On 23 March 1986, US aircraft from the three carriers crossed the “Line of Death” and began operating in the Gulf.
President Reagan – Speech on Airstrikes Against Libya on April 14, 1986
Retaliation for Libyan Involvement in the 1986 Berlin Discotheque Bombing
Several Libyan patrol boats headed out towards the US battle group, and the Americans responded by sending up aircraft to counter them. When one of the patrol boats locked on to American aircraft with its fire control radar, USS Richmond K. Turner (CG–20), a Leahy-class cruiser destroyer leader who had been serving as anti-aircraft radar picket ship defending the carrier group’s right flank responded by firing an AGM–84 Harpoon missile, striking the vessel damaging it and setting it ablaze; it was subsequently towed back to Bengahzi. This was the first surface to surface firing of a Harpoon missile in combat  The USS Saratoga launched A–7 Corsair II aircraft armed with HARM missiles from Attack Squadron VA–83, A–6 Intruder aircraft armed with Harpoon missiles and cluster bombs from VA–85 and EA–6Bs from VAQ–132.
USS America had A–6Es from VA–34 and EA–6Bs from the Marine squadron VMAQ–2 and USS Coral Sea had A–6Es from VA–55 and EA–6Bs from VAQ–135 in the air; these were supported by several E–2Cs, F–14 Tomcats, F/A–18 Hornets and KA–6Ds. The first air strikes occurred around 19:26 when two A–6 Intruders from VA–34 found a French-built FACM Class La Combattante IIa patrol boat; the ship was first disabled by a Harpoon missile fired by one of the A–6 Intruders from VA–34 and then destroyed by Intruders from VA–85 using Rockeye cluster bombs. Forty minutes later, F–14s, F/A–18s, A–7Es and EA–6Bs headed towards the SA–5 site near Surt at low level and suddenly climbed, which caused the Libyans to activate their radars and launch missiles at the incoming aircraft; this prompted the A–7Es to launch several HARM missiles. The strike formation then descended to 30 meters above sea level and turned back. It is unknown if any of the US missiles struck their intended targets, but A–6Es from VA–86 and VA–55 turned to engage several Libyan missile boats.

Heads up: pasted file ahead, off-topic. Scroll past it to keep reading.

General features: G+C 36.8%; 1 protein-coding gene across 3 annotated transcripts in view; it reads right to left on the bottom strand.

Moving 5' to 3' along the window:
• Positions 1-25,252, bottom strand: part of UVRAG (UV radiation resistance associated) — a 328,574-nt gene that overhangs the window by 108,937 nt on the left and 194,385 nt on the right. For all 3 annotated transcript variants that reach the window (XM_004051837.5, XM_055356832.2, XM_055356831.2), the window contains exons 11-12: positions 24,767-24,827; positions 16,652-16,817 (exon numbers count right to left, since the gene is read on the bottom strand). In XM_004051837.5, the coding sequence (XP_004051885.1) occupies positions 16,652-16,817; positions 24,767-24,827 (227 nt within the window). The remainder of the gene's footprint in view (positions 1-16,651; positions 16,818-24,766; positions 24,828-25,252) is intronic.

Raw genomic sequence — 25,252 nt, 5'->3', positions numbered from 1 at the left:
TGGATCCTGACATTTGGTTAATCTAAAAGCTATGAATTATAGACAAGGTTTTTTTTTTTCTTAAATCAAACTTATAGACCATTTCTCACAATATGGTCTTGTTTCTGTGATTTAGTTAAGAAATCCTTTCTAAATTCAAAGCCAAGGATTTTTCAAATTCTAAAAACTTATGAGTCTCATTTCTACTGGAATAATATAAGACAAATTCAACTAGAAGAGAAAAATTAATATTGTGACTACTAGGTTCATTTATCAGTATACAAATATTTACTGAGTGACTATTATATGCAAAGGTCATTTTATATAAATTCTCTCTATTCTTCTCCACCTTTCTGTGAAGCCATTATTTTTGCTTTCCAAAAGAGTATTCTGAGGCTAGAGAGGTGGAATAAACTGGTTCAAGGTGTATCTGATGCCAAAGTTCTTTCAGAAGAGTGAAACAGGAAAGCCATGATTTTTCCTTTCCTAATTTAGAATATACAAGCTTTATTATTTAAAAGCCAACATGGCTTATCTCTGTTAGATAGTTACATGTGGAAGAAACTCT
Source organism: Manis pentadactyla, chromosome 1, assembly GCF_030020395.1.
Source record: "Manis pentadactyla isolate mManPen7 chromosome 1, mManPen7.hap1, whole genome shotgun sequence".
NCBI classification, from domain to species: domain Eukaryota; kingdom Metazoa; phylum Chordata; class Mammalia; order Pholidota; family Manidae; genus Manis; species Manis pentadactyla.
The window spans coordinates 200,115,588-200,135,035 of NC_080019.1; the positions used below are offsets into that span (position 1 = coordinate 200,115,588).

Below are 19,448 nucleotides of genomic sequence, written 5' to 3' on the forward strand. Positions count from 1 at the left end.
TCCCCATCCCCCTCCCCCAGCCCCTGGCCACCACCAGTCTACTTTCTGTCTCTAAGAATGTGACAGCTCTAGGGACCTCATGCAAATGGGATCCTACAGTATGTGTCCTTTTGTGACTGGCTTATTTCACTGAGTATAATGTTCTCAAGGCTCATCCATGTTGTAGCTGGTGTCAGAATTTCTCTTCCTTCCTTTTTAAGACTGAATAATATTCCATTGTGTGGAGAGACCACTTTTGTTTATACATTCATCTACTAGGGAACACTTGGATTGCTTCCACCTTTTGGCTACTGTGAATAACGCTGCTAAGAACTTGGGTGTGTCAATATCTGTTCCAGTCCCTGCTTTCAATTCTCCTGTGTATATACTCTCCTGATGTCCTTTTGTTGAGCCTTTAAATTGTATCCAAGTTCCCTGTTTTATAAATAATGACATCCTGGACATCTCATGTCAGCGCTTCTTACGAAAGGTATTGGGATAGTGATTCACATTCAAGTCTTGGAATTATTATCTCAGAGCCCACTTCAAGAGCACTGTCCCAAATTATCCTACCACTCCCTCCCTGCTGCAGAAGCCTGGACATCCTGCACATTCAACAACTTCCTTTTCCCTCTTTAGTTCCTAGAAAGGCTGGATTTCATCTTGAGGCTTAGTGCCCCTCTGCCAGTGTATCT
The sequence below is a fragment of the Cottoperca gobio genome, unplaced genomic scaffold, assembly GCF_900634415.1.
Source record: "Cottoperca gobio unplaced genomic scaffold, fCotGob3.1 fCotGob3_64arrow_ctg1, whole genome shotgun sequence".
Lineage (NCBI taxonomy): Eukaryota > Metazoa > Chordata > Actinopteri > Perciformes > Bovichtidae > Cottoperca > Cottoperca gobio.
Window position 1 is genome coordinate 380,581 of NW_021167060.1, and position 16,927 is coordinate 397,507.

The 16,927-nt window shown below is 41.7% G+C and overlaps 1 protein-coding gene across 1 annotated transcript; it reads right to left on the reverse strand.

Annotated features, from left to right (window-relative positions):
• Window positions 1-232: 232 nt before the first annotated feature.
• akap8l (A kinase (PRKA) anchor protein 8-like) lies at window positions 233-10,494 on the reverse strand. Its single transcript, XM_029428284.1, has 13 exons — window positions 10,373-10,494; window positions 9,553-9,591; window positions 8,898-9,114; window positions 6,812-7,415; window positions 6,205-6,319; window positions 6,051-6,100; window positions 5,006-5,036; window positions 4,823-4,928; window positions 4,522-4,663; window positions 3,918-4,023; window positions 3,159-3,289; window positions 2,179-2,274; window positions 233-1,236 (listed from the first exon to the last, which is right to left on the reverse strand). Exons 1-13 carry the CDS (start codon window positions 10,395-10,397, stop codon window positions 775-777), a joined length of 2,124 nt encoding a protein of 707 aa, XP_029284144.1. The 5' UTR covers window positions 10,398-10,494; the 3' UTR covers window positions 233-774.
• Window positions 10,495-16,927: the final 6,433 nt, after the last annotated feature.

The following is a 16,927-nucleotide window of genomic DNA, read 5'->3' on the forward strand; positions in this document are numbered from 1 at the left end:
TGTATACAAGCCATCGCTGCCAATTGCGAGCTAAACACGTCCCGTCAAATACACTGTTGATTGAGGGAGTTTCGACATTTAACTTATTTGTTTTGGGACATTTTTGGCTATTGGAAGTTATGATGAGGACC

At around 2155, two A–6Es from VA–55 attacked Nanuchka-class corvette Ain Zaquit which was heading towards the USS Yorktown, prompting CG–48 to vector the Intruders to deploy Harpoon missiles, one of which hit the boat and causing massive damages. At the same time, Yorktown fired 2 Harpoon missiles at another Combattante II class boat, disabling it.
At approximately midnight, the Libyans launched several SA–2s and SA–5s, this time at the American A–6Es and A–7Es, which responded by heading towards the coast. A–7Es from VA–83 launched HARM missiles, disabling several Libyan radars. Three more SA–5s were launched from Syrte with a single SA–2 launched near Benghazi. At 0730 another Libyan Nanuchka-class corvette was intercepted by A–6Es from VA–55 and was disabled by Rockeye munitions; the corvette was later sunk by a Harpoon missile launched from a VA–85 A–6E.
The operation was terminated after this strike with no losses to the Americans; 35 seamen were killed and there were an unknown number of material losses to the Libyans.